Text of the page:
Main Site         

The bookies are so sure this man will be the 105th Archbishop of Canterbury that they have stopped taking bets

2012 November 6
by Paul Vallely

If – and it’s a big if, given the track record of the Church of England on these matters – the 105th Archbishop of Canterbury is to be Justin Welby most of the church, let alone the nation, will not know what to expect.

He is an Old Etonian but in the self-deprecating rather than posh entitlement mode.  Before he was ordained he worked as an international oil executive for 11 years, some of it in civil war-torn Nigeria where oil companies are part of the problem rather than the solution. He returned there when he ran the reconciliation ministry at Coventry Cathedral, and later when he was Dean of Liverpool, to do mediation work which three times almost got him killed. He understands pain; his first child, Johanna, died in a car accident.

A man of quiet charisma he has the common touch, even now as Bishop of Durham. Though a conservative evangelical he talks human rather than Kingdom-of-God speak. Commentators have described him as “to the right” of the present Cantuar, though Rowan Williams, for all his liberal inclusive theology, has trodden a pretty conservative path in his attempt to maintain unity with fractious reactionary evangelicals.

And Justin Welby’s theology is not so conservative as some suppose. The title of his dissertation at theological college was “Can companies sin?” – a question far from the usual evangelical focus on personal morality. And his answer is Yes. Unexpectedly he is keen on Roman Catholic Social Teaching which is big on “structures of sin”. A member of the new parliamentary commission on the Libor-fixing scandal he has described the banks as “exponents of anarchy” who pursued “activity without purpose” before the 2008 financial crisis.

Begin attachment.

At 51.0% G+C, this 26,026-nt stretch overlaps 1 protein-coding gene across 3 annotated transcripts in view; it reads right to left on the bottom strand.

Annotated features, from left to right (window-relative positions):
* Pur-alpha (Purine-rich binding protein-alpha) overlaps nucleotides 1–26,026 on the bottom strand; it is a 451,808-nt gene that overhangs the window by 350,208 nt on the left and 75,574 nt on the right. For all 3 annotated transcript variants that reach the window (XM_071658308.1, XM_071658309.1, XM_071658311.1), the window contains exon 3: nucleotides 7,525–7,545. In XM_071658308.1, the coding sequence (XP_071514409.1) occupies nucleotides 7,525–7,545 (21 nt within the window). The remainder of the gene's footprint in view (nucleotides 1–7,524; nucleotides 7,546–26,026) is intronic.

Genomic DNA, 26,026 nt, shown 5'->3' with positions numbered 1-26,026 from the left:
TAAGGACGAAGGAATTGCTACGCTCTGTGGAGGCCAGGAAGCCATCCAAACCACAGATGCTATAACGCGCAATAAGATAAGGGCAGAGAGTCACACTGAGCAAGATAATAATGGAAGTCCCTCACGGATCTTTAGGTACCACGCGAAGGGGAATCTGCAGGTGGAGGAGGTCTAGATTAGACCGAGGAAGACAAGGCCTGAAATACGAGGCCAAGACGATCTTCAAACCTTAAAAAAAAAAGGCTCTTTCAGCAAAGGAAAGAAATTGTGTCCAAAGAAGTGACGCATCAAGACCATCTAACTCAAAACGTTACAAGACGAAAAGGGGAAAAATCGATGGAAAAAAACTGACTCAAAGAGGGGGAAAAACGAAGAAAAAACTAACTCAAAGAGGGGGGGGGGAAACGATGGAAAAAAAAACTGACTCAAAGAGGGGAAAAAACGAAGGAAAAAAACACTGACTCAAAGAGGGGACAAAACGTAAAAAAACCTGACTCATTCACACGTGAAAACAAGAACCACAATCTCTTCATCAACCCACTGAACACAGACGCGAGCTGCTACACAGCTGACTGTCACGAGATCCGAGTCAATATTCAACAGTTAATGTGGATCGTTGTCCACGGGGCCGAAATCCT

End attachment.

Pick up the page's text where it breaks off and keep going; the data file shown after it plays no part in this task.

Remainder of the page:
Expect him to talk tough on other matters too. He has castigated the present generation for inheriting the benefits of their grandparents’ faith and jettisoning its moral obligations. Society is using up the cultural capital of Christianity and not replacing it.

 Those fractious conservatives may find him no pushover either. Only Nixon can go to China, the political proverb said. Perhaps only a conservative evangelical can square the circle on gay marriage and women bishops by reconciling those who think it a theological necessity with those who think it a theological impossibility. Hope is, after all, a cardinal Christian virtue.

One Response
  1. Kasim Sodangi permalink
    November 7, 2012

    There’s no civil war in Nigeria, communal clashes and crimes are rife, the civil war was in the 70’s. Terrorism is persecuting the church here, but it is still one country with bad leadership.

    It is encouraging to note the Bishop’s work in Nigeria, given he has returned thrice, I hope this gives the Anglican community in Nigeria the initiative to continue his good work in reconciliation.
    Thank you.

Comments are closed.